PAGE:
MUMBAI -- Natarajan Chandrasekaran, the CEO and managing director of Mumbai-based Tata Consultancy Services, has a passion for long-distance running. His favorite pastime has taught him at least one valuable lesson that applies to his day job.
"One thing I've learned from running marathons is that everything is a long haul," Chandrasekaran said. "Nothing happens overnight."
Since he got into running in his mid-40s, Chandrasekaran, 53, has gradually improved his times and has traveled the world for marathons -- from New York to Tokyo. On his watch, the performance of India's largest information technology services company has also steadily improved despite global headwinds.
Chandrasekaran in 2009 succeeded Subramanian Ramadorai, who resigned after a 13-year term as CEO. The owner-managed company encourages leaders to serve for lengthy periods, allowing them to focus on long-term goals. Chandrasekaran is expected to remain at the helm at least until the end of October 2019.
TCS' market capitalization has surpassed $70 billion, making it India's most valuable company. This figure represents an approximately fourfold increase since the end of August 2008 -- just before the onset of the global financial crisis.
The company's consolidated net profit has largely continued to expand at a double-digit pace, barring a slip into the single digits in the year through March 2009. Consolidated revenue is up almost 300% from the fiscal year ended in March 2009; in the fiscal year ended this March, it topped 1 trillion rupees ($15 billion).
Mohit Jain, an analyst at Anand Rathi Institutional Equity Research, described Chandrasekaran as "one of the most effective CEOs in IT during the financial crisis."
TCS weathered the crisis so well, in part, because its new CEO immediately set about restructuring its global operations.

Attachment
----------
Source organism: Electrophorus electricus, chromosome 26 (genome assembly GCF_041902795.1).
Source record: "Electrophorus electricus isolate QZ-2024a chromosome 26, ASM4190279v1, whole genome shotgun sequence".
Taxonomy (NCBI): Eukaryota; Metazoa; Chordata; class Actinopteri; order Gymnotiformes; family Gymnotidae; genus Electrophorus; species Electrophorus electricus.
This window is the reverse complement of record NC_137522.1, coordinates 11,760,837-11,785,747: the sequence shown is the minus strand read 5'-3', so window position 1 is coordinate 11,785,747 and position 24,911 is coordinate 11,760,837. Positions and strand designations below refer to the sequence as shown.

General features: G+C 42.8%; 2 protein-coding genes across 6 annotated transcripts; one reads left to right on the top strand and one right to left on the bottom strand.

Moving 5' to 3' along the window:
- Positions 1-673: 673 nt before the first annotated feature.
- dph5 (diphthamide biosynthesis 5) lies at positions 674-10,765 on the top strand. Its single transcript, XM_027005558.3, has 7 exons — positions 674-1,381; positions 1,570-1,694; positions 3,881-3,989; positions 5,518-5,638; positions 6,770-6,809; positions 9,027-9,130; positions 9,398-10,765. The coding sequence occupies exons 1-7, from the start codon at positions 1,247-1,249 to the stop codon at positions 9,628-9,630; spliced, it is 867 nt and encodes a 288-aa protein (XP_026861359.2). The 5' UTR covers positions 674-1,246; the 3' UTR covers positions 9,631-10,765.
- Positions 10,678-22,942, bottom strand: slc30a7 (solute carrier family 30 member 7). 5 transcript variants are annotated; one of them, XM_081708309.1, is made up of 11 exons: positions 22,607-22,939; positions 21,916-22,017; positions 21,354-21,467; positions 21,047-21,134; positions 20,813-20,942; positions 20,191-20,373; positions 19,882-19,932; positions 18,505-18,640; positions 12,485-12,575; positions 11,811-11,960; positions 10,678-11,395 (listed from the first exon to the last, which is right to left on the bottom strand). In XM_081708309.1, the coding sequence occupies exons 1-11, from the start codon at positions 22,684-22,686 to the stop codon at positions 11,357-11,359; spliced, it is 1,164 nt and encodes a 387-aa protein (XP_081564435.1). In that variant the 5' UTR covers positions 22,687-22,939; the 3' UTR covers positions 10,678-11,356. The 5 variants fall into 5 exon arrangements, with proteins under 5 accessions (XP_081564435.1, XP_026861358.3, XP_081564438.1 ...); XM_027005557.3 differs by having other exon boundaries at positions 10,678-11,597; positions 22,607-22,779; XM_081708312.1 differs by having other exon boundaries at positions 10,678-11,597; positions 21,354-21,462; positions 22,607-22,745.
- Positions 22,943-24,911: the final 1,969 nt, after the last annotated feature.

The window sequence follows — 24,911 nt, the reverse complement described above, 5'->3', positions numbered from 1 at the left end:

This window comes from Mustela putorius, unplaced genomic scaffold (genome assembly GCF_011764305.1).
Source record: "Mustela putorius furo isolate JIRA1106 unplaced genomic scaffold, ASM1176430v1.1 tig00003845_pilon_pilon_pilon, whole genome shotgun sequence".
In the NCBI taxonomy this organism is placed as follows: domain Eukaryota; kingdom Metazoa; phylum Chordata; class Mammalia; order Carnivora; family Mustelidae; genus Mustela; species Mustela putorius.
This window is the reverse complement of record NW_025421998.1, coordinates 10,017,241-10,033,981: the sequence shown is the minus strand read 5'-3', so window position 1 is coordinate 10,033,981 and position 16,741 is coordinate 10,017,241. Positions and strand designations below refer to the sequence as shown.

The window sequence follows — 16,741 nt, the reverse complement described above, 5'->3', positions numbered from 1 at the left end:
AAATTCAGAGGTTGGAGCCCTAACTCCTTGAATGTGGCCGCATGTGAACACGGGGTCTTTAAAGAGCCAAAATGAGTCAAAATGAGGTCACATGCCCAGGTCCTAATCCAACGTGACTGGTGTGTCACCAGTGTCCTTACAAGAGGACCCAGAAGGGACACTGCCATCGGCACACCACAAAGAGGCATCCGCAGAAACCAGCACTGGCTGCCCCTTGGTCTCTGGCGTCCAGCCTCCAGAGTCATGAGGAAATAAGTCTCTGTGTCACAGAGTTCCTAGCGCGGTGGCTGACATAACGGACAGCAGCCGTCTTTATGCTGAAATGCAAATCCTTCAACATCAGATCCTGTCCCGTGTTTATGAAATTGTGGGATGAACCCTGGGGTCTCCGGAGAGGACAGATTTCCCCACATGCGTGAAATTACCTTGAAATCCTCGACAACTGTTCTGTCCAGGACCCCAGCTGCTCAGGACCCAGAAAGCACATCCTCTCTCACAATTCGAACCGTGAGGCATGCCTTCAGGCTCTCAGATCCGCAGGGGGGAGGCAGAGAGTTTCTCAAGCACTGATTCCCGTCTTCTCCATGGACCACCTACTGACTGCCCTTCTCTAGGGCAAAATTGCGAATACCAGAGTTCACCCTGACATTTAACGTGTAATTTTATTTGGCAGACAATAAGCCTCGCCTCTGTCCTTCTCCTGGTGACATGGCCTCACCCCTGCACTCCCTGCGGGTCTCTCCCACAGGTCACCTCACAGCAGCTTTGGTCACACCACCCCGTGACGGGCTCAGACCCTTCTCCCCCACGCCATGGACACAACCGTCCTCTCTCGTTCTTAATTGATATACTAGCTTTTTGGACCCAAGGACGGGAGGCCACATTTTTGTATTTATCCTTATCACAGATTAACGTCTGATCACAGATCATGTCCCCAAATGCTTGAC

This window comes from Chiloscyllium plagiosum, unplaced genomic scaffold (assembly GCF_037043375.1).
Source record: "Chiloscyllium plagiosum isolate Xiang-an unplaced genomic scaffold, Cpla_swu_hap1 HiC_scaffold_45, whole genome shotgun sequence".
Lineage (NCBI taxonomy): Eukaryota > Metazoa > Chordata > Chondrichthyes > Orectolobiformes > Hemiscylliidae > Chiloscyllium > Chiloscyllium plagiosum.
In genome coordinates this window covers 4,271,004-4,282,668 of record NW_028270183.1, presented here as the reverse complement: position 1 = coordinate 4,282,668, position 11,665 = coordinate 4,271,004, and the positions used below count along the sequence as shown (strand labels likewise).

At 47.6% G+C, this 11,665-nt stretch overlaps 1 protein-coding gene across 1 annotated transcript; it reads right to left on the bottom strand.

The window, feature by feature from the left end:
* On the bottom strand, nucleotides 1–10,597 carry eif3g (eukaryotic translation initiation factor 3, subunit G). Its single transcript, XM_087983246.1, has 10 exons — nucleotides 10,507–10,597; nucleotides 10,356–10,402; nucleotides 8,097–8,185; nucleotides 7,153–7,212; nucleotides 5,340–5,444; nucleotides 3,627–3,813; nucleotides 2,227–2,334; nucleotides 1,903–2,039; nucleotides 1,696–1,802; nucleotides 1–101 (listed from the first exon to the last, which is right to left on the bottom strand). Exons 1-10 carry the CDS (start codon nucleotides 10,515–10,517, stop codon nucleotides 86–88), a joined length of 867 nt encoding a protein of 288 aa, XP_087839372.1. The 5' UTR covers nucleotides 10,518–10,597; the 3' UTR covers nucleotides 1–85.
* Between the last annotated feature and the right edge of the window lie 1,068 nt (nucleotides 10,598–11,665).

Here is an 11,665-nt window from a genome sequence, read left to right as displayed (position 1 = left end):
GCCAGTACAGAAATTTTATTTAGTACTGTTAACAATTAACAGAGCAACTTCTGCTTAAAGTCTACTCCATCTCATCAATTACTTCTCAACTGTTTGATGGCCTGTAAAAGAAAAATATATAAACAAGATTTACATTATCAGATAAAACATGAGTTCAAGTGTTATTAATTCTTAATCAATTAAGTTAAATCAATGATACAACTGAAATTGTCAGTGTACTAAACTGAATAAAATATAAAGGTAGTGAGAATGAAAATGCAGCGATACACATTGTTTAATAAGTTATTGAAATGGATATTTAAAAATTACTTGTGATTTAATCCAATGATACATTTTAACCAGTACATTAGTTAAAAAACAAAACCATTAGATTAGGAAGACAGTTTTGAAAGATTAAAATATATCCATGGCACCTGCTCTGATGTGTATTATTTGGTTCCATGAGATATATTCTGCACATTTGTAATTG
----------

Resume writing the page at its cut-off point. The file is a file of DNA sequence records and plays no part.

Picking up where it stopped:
Chandrasekaran reorganized the business into numerous, smaller operational units. Each one has pursued sales growth in its own domain -- financial services, manufacturing, retail, consumer goods, telecommunications and media. These units manage their own costs and profits, and are required to cooperate with technical divisions in order to propose the best solutions to customers. "The core thing is customer-centricity," said a senior TCS executive.
With its reputation for management stability, TCS is increasingly drawing customers away from rivals such as Infosys, which has seen tepid growth amid internal strife. TCS' payroll has grown, too: It now employs a total of 350,000 people, up 150% from its headcount in 2009. And it maintains a relatively high utilization rate of 80% -- a measure of how much billable time its employees put in.
A TCS executive said Chandrasekaran was quick to initiate projects in new fields such as cloud computing. The company is keen to add value to its services through mobile apps, robotics and the internet of things as well.
In 2012, TCS built a specialized research and development base in Silicon Valley. Last year, the company unveiled an artificial intelligence platform with machine-learning capabilities. The software can handle numerous back-office tasks, such as accounting, helping clients reduce operational costs. TCS has started marketing the software in the U.S. and Europe.
Services related to new digital technologies now comprise 15% of TCS' total sales.
Still, the global IT competition is intense. And rising personnel costs are gradually eroding the profitability of TCS and other Indian service providers. This means the existing business model -- under which the companies achieved price competitiveness by hiring Indian engineers at low wages -- may be becoming obsolete.
TCS' digital strategy puts it on a collision course with big Western players such as IBM and Accenture. Its massive workforce could end up being a burden rather than an advantage. Chandrasekaran's success in crafting a new model could determine the future of India's entire IT services sector.